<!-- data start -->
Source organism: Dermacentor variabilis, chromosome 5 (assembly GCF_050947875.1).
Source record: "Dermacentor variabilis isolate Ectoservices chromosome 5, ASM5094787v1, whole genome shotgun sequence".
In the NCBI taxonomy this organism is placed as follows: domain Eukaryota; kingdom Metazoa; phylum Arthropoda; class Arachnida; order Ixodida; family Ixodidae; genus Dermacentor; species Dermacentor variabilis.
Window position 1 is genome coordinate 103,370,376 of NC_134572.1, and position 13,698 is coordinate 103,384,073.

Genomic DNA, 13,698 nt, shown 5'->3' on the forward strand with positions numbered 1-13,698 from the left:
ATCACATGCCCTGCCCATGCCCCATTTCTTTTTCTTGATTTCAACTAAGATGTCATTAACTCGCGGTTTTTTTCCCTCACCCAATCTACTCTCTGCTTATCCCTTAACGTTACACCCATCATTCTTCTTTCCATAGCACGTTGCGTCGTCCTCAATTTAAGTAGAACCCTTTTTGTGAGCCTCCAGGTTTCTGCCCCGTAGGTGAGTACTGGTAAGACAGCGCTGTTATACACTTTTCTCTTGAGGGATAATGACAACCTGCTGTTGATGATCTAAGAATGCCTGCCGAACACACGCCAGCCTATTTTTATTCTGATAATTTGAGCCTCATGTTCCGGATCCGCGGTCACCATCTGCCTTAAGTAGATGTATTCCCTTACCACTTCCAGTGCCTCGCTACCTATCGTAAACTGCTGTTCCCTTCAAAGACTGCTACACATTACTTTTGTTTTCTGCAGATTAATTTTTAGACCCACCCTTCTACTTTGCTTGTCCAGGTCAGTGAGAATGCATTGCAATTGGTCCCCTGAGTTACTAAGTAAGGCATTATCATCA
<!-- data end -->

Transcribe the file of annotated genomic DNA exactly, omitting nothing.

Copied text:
Source organism: Dermacentor variabilis, chromosome 5 (assembly GCF_050947875.1).
Source record: "Dermacentor variabilis isolate Ectoservices chromosome 5, ASM5094787v1, whole genome shotgun sequence".
In the NCBI taxonomy this organism is placed as follows: domain Eukaryota; kingdom Metazoa; phylum Arthropoda; class Arachnida; order Ixodida; family Ixodidae; genus Dermacentor; species Dermacentor variabilis.
Window position 1 is genome coordinate 103,370,376 of NC_134572.1, and position 13,698 is coordinate 103,384,073.

Genomic DNA, 13,698 nt, shown 5'->3' on the forward strand with positions numbered 1-13,698 from the left:
ATCACATGCCCTGCCCATGCCCCATTTCTTTTTCTTGATTTCAACTAAGATGTCATTAACTCGCGGTTTTTTTCCCTCACCCAATCTACTCTCTGCTTATCCCTTAACGTTACACCCATCATTCTTCTTTCCATAGCACGTTGCGTCGTCCTCAATTTAAGTAGAACCCTTTTTGTGAGCCTCCAGGTTTCTGCCCCGTAGGTGAGTACTGGTAAGACAGCGCTGTTATACACTTTTCTCTTGAGGGATAATGACAACCTGCTGTTGATGATCTAAGAATGCCTGCCGAACACACGCCAGCCTATTTTTATTCTGATAATTTGAGCCTCATGTTCCGGATCCGCGGTCACCATCTGCCTTAAGTAGATGTATTCCCTTACCACTTCCAGTGCCTCGCTACCTATCGTAAACTGCTGTTCCCTTCAAAGACTGCTACACATTACTTTTGTTTTCTGCAGATTAATTTTTAGACCCACCCTTCTACTTTGCTTGTCCAGGTCAGTGAGAATGCATTGCAATTGGTCCCCTGAGTTACTAAGTAAGGCATTATCATCA